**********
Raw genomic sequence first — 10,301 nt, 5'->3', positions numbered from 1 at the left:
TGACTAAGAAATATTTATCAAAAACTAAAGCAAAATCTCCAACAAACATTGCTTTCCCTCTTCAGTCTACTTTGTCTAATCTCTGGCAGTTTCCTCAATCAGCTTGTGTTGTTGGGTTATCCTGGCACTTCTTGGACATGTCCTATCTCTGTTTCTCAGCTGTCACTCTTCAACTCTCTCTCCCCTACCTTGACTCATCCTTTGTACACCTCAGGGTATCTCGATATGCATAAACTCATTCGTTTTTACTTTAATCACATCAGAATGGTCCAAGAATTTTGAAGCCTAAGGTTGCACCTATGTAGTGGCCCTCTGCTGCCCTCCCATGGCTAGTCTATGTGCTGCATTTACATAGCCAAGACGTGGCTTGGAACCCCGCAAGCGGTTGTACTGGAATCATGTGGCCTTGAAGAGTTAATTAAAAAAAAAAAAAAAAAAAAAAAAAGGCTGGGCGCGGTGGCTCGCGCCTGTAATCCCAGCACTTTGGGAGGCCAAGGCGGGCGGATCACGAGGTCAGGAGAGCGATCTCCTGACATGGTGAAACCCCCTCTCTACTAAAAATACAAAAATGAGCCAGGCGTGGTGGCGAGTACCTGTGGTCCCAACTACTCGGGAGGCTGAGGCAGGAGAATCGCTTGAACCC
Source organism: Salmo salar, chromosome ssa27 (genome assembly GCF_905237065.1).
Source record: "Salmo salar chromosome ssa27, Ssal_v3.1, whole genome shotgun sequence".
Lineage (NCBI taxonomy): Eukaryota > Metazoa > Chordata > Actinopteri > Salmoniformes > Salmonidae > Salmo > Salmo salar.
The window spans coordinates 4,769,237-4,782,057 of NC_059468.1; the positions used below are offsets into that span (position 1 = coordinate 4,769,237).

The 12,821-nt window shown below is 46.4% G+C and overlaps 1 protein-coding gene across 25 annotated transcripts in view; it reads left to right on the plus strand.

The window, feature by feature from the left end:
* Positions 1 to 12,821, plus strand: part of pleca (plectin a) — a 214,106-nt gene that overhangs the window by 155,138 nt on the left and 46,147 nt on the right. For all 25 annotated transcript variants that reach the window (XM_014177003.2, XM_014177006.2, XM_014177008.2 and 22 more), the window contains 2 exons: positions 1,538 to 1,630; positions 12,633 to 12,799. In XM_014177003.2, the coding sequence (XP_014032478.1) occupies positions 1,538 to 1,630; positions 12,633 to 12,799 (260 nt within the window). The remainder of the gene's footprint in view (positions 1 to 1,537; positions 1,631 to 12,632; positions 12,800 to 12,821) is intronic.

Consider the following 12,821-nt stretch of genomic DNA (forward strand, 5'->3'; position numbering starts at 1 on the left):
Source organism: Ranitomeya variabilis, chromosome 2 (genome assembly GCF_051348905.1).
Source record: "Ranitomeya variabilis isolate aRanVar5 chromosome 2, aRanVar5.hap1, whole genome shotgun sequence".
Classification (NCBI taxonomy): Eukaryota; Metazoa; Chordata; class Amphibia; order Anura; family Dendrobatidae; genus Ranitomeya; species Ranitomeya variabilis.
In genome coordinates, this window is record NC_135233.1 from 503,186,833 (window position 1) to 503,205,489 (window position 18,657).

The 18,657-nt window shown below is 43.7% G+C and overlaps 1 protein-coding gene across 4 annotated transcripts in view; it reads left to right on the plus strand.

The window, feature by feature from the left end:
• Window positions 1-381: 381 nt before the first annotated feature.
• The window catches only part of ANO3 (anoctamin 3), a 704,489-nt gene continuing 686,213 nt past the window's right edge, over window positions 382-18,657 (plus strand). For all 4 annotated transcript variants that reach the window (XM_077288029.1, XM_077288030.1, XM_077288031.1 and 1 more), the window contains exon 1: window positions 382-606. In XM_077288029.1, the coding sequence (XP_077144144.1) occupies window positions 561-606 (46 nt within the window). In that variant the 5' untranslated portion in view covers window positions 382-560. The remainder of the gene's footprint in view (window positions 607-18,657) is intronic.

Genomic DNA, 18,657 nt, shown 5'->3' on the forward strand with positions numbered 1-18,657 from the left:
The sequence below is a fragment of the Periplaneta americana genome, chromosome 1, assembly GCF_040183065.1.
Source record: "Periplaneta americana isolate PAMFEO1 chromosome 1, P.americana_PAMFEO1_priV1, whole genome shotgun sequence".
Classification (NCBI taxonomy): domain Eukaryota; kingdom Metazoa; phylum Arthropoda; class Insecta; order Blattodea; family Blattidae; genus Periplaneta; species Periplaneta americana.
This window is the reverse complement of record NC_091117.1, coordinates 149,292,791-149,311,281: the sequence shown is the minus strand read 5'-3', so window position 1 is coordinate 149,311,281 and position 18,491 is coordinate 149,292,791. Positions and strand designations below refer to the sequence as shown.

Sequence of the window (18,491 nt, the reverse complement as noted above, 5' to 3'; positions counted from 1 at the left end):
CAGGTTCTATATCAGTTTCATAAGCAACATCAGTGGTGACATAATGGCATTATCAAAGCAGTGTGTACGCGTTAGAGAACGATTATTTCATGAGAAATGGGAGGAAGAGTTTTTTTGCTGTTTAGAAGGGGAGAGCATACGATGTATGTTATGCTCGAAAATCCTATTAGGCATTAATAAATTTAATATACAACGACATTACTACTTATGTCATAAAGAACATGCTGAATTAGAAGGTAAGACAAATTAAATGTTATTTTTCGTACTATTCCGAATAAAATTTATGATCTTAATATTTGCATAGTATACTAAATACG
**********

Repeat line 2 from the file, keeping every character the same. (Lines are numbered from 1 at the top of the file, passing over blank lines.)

TGACTAAGAAATATTTATCAAAAACTAAAGCAAAATCTCCAACAAACATTGCTTTCCCTCTTCAGTCTACTTTGTCTAATCTCTGGCAGTTTCCTCAATCAGCTTGTGTTGTTGGGTTATCCTGGCACTTCTTGGACATGTCCTATCTCTGTTTCTCAGCTGTCACTCTTCAACTCTCTCTCCCCTACCTTGACTCATCCTTTGTACACCTCAGGGTATCTCGATATGCATAAACTCATTCGTTTTTACTTTAATCACATCAGAATGGTCCAAGAATTTTGAAGCCTAAGGTTGCACCTATGTAGTGGCCCTCTGCTGCCCTCCCATGGCTAGTCTATGTGCTGCATTTACATAGCCAAGACGTGGCTTGGAACCCCGCAAGCGGTTGTACTGGAATCATGTGGCCTTGAAGAGTTAATTAAAAAAAAAAAAAAAAAAAAAAAAAGGCTGGGCGCGGTGGCTCGCGCCTGTAATCCCAGCACTTTGGGAGGCCAAGGCGGGCGGATCACGAGGTCAGGAGAGCGATCTCCTGACATGGTGAAACCCCCTCTCTACTAAAAATACAAAAATGAGCCAGGCGTGGTGGCGAGTACCTGTGGTCCCAACTACTCGGGAGGCTGAGGCAGGAGAATCGCTTGAACCC